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Ten things buyers should ask before signing on the dotted line

Buying
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Reasonably-priced houses in Greater Boston often get snapped up a few days after coming on the market, so buyers know they have to act fast. Regardless, here are 10 questions experts say every buyer should ask before signing a purchase and sale agreement.

Shant Banosian, brand manager at Guaranteed Rate in Waltham

1. Ask your loan originator for a pre-commitment.

Buyers know they have to be preapproved for a mortgage for sellers to take them seriously. Now some lenders are going even further and issuing pre-commitments to buyers. The buyers’ applications are fully underwritten up to a maximum purchase price before they even find a house. Once the buyers find a place they can afford, they just fill in the address, and as long as the appraisal is very close to the purchase price, the loan is approved.

“It shows the lender is serious and so is the buyer,” Banosian said. “It strengthens buyers’ offers and allows them to compete with cash offers.”

2. Ask the loan originator how quickly it can close.

“The days of the 45-to-60-day closing are over,” Banosian said. “Now 30 days — or sometimes less — is the norm.”

3. Ask about your down payment options.

“Even people who earn a lot of money don’t always have enough saved for a 20 percent down payment in this market,” Banosian said. “Does your loan originator have any 3 or 5 percent down payment programs?”

Attorney Richard Rosa, cofounder at Buyers Brokers Only

4. When buying a condo, ask about the association’s budget.

“How much money is in the reserve will determine how things get paid for or whether you might have a special assessment if repairs are needed,” Rosa said.

5. If the condo association has a management company, ask the seller for recent e-mails from them.

“It may tell you things you wouldn’t think to look for,” Rosa said. “Also, check the bulletin board in the laundry room or hallway. They often post meaningful information about the association that you wouldn’t find anywhere else.”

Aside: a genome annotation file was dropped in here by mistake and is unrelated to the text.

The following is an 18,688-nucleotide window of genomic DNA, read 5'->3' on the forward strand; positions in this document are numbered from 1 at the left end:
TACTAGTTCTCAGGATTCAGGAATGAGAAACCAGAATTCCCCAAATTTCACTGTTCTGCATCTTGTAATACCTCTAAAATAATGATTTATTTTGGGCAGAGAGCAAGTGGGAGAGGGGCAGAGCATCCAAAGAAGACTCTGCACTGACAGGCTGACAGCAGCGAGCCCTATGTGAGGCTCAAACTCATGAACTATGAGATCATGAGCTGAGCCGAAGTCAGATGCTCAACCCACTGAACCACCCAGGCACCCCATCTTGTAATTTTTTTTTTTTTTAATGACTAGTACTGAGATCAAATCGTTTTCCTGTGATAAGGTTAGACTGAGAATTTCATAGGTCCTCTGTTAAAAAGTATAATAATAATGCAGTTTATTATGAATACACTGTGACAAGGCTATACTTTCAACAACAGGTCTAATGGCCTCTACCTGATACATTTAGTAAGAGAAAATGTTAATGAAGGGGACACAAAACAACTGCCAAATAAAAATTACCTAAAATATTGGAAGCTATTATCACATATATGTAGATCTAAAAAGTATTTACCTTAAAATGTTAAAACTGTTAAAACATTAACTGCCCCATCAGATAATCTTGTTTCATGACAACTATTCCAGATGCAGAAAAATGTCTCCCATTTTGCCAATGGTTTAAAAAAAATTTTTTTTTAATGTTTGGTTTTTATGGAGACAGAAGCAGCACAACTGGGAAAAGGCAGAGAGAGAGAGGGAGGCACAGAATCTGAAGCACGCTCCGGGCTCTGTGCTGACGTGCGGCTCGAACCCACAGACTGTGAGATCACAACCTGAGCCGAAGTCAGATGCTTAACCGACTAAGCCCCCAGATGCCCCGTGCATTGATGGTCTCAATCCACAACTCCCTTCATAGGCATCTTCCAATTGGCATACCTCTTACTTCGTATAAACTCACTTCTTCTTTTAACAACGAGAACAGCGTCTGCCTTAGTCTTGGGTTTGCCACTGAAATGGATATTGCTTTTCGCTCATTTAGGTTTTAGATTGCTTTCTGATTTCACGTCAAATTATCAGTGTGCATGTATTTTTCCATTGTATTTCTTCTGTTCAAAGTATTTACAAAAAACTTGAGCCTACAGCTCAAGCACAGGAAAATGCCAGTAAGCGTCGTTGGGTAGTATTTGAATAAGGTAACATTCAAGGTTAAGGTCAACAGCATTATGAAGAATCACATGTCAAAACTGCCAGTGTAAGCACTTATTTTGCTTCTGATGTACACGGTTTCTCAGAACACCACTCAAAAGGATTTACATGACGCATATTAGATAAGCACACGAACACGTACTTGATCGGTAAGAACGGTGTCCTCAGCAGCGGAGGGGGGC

6. Check what permits have been pulled with the city/town.

“You’d be surprised what you can find,” Rosa said. “I once did that for a client and found a 15-year-old letter about a house fire we didn’t know about. You don’t want to buy someone else’s problem. I also worry about work done without permits. Insurance companies are always looking for ways to not pay claims. You don’t want to give them an easy out.”

7. If you’re buying a multifamily house, get copies of the leases.

“Many buyers don’t realize that when you buy the house, you buy the leases,” Rosa said. “If the lease expires in October and you buy the house in July, you’ve got that tenant until October. You can’t just walk in and throw people out.”

Attorney Kosta Ligris, founder and managing partner at Ligris and Associates

8. Is your buyer’s agent an expert in the neighborhoods in which you are looking?

“Work with a buyer’s agent who is very familiar with the communities you’re looking in,” Ligris said. “You probably don’t want a suburban agent showing you a condo in the city. You want a subject matter expert.”

9. Ask your home inspector if the home is compatible with your plans for it.

“What do the bones look like?” Ligris asked. “What kinds of unforeseen costs like upgrading the gas or electric service will be involved in upgrading the kitchen or finishing the basement?”

10. Ask the sellers’ agent why the sellers are moving.

“There is no mandatory disclosure in this state, but if you ask a question and they know the answer, they have to answer it truthfully,” Ligris said. ‘If a seller is moving after six or eight months and you ask why is the seller selling, that’s not unreasonable. If they’re relocating to Seattle, that’s great. But maybe the reason isn’t so great. You want to know that.”

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